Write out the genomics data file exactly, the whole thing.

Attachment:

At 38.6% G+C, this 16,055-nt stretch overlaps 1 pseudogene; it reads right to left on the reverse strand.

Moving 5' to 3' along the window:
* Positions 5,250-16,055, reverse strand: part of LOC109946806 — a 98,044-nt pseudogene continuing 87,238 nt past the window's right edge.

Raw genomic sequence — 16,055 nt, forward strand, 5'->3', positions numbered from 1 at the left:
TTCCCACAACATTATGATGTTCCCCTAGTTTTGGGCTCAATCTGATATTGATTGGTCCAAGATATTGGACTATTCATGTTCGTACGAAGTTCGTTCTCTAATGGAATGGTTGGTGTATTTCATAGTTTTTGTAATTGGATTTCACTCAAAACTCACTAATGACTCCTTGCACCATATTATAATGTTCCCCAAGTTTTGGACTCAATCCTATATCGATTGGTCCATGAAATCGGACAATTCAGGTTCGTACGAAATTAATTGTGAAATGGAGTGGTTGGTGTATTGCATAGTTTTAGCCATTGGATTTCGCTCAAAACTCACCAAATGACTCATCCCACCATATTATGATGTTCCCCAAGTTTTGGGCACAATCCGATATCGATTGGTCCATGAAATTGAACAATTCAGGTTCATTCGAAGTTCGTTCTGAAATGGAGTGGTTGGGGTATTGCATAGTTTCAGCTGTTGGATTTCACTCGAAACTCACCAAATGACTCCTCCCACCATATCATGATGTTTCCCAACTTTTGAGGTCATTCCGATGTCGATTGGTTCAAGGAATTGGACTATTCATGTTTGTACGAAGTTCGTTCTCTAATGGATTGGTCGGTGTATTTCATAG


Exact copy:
At 38.6% G+C, this 16,055-nt stretch overlaps 1 pseudogene; it reads right to left on the reverse strand.

Moving 5' to 3' along the window:
* Positions 5,250-16,055, reverse strand: part of LOC109946806 — a 98,044-nt pseudogene continuing 87,238 nt past the window's right edge.

Raw genomic sequence — 16,055 nt, forward strand, 5'->3', positions numbered from 1 at the left:
TTCCCACAACATTATGATGTTCCCCTAGTTTTGGGCTCAATCTGATATTGATTGGTCCAAGATATTGGACTATTCATGTTCGTACGAAGTTCGTTCTCTAATGGAATGGTTGGTGTATTTCATAGTTTTTGTAATTGGATTTCACTCAAAACTCACTAATGACTCCTTGCACCATATTATAATGTTCCCCAAGTTTTGGACTCAATCCTATATCGATTGGTCCATGAAATCGGACAATTCAGGTTCGTACGAAATTAATTGTGAAATGGAGTGGTTGGTGTATTGCATAGTTTTAGCCATTGGATTTCGCTCAAAACTCACCAAATGACTCATCCCACCATATTATGATGTTCCCCAAGTTTTGGGCACAATCCGATATCGATTGGTCCATGAAATTGAACAATTCAGGTTCATTCGAAGTTCGTTCTGAAATGGAGTGGTTGGGGTATTGCATAGTTTCAGCTGTTGGATTTCACTCGAAACTCACCAAATGACTCCTCCCACCATATCATGATGTTTCCCAACTTTTGAGGTCATTCCGATGTCGATTGGTTCAAGGAATTGGACTATTCATGTTTGTACGAAGTTCGTTCTCTAATGGATTGGTCGGTGTATTTCATAG